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Daylight Saving Time: Is It Worth The Savings?

Thursday, 1 Feb 2007 | 4:04 PM ET

If you’re someone who hates when it gets dark early, you’ll be relieved to know Daylight Saving Time is coming earlier this year. It starts on March 11th – nearly two weeks before the first day of Spring. But don’t do the happy dance, yet. Your PC doesn’t know, and neither do the computers that run the airlines or the trains or just about anything else. What does this mean for business? We asked CNBC’s Margaret Brennan.

The idea of saving daylight was first conceived by Benjamin Franklin who wanted people to get up earlier and save wax by not burning candles at night. (Historians debate whether he was being serious or satirical.) It wasn't until 1916, however, that Daylight Saving Time was first put into practice by the Germans, likely to increase productivity as WWI dragged on longer than expected. In 1918 Congress placed the USA on Daylight Saving Time but it was so widely disliked they repealed the legislation, and didn't introduce it again until WWII.

By 1966, about 100 million Americans were observing Daylight Saving Time through their own state or local laws. Congress then decided to step in, and establish one standard across the country. The Uniform Time Act of 1966 created Daylight Saving Time, then in 1986 the law was modified to make it longer.

"From the beginning the reason we extended daylight saving was retail sales profited," said Michael Downing a professor at Tufts University. “In 1986 the last time we extended the period… the golf industry said it was worth $200 million.”

Daylight Savings Time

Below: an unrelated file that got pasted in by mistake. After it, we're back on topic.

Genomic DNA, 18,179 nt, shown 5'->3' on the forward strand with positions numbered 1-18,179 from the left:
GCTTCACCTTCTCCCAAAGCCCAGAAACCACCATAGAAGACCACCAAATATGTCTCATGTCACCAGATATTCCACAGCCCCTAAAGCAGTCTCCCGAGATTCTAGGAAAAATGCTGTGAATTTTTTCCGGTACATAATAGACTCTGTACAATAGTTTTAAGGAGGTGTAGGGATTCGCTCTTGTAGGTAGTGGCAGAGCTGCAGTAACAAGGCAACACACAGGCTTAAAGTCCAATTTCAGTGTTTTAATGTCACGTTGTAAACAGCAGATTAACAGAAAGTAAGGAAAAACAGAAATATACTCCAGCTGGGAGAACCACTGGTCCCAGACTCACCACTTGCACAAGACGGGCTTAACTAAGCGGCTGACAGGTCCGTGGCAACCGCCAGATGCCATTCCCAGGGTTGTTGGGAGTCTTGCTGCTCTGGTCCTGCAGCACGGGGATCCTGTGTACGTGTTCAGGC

Discussing Daylight Savings Time's early arrival this year and whether it's still necessary, with Michael Downing, "Spring Forward: The Annual Madness of Daylight Saving Time author; Michael May, Sporting Goods Manufacturing Assoc.; CNBC's Margaret Brennan and Erin Burnett

It’s good for the country and it’s good for our health," added Michael May, Director of Media Relations at the Sporting Goods Manufacturing Association. "We live such sedentary lives… when it’s light outside we gravitate to that light.”

For decades now, people have remembered to “Spring forward and Fall back, but that’s about to change.” Starting this year DST begins on March 11th, during the last weeks of Winter and ends on the first Sunday in November.

Congress believes those extra four weeks will save the equivalent of 100,000 barrels of oil a day, explained Brennan. As in all things political, not everyone agrees. “The savings have never been realized,” argued Michael Downing, “because we don’t use oil to put on the lights. Electricity is generated by nuclear power and steam.”

And there's the Y2K effect. That's the potential to trip up time-related technology used in ATM's and PDA’s. "If your BlackBerry is set to a default timezone and not the network time, the clock and timestamp on your messages will be incorrect," Brennan said. "Most large vendors like Microsoft, Sun Microsystems, IBMand Ciscohave posted patches on their websites for customers to download to avoid the glitches."

According to a study done by Gartner, the changeup could cause bank transaction errors and glitches in calendaring applications. For example, Microsoft says Outlook will be affected.

But don’t worry about trading. The New York Stock Exchange and the NASDAQ – both told CNBC they don’t expect any complications.

We'll keep you posted.

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  • Brian Sullivan is co-anchor of CNBC's "Street Signs."

  • Co-anchor of CNBC's "Street Signs," Amanda Drury is based at the network's global headquarters in Englewood Cliffs, N.J.